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DevOps, which comprises advanced approaches to code management, server procurement and configuration as well as the use of microservices, is helping IT organizations accelerate development work while improving quality and reliability.

In recent blogs, we've focused on defining DevOps and discussing how it improves the customer's experience. I'm writing today to focus on the return on investment that mature DevOps delivers.

DevOps is a software development approach that supports rapid product delivery. It represents a cultural shift that blurs the boundaries between development and operations, with a focus on team interaction. It's also a philosophy that stresses continuous improvement and visibility.

While all of that may sound as though it pertains only to the IT team and its day-to-day work, DevOps carries important business implications, including the delivery of significant hard and soft ROI through a number of mechanisms.

Quality. New code management techniques reduce errors and increase visibility into development work, allowing you to see how your developers compare with one another. In addition, build-automation software and integration-testing services accelerate development, reduce demands on the IT staff and improve quality. All of that translates to ROI.

Velocity. Cloud-based procurement - for example, infrastructure as a service (IaaS) or platform as a service (PaaS) - enables the IT staff to procure fully configured servers within minutes, as opposed to months. This enables the business to deliver new features and functionality to consumers more rapidly. Advances in code management also increase velocity while reducing development costs. Velocity further increases when the development and operations teams engage in more frequent conversations, resulting in an amplified feedback loop.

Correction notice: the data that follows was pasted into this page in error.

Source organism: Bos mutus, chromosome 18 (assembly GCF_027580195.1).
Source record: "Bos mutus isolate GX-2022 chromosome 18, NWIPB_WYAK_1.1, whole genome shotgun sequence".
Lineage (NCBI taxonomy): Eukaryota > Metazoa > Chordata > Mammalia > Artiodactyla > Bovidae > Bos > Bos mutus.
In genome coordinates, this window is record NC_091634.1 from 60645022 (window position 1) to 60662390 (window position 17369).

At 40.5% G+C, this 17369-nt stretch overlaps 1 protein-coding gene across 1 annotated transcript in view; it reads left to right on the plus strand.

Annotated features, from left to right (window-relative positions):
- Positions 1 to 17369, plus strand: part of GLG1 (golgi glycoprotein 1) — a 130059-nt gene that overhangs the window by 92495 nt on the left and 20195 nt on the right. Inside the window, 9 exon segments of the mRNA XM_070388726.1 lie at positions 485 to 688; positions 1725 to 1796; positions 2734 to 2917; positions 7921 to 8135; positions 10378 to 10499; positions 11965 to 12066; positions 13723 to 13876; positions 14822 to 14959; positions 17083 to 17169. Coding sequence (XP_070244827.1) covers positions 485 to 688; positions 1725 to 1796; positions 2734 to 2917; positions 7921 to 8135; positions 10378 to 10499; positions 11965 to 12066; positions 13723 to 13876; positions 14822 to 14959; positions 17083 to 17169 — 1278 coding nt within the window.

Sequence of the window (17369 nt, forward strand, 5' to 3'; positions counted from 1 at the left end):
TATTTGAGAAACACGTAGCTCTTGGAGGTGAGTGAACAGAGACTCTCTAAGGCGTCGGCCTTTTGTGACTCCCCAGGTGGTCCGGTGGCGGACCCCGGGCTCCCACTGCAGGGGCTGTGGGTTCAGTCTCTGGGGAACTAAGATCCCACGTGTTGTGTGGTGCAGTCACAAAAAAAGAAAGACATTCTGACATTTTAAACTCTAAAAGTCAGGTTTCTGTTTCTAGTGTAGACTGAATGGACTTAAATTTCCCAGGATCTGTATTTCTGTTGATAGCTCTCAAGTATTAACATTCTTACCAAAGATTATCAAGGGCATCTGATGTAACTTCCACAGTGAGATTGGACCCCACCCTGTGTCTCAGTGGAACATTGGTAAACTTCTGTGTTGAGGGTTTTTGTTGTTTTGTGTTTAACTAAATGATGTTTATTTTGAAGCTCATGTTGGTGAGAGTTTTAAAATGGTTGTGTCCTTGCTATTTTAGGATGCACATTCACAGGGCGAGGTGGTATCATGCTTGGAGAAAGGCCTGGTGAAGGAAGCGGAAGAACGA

Consumer engagement. Being able to respond to consumers' feedback and requests as they arise, rather than once a quarter, builds consumer loyalty and brand affinity. That offers competitive advantages that translate to ROI.

Scalability. The use of microservices such as Docker bring about substantial reductions in IT labor, helping you reduce costs, while also enabling you to scale rapidly and reliably. Docker in particular drives ROI. Docker is "hotter than hot because it makes it possible to get far more apps running on the same old servers and it also makes it very easy to package and ship programs," according to ZDNet.[i] This can save a data center or cloud provider tens of millions of dollars annually in power and hardware costs, ZDNet noted.

Broadly speaking, DevOps enables you to produce more at a higher velocity and at a higher level of reliability. DevOps reduces bugs, rework and errors in production. It saves time and reduces complexity through automated deployments and standardized environments. It enables you to scale rapidly. At the same time, DevOps helps you build customer affinity and loyalty by responding quickly to customer feedback and requests. All of this translates to ROI, whether hard or soft. And that's the bottom line, whether you're a business executive or an IT executive.


[i] Nichols-Vaughan, Steven J. "What is Docker and why is it so darn popular." Aug. 4, 2014, ZDNet. Available at http://www.zdnet.com/article/what-is-docker-and-why-is-it-so-darn-popular/.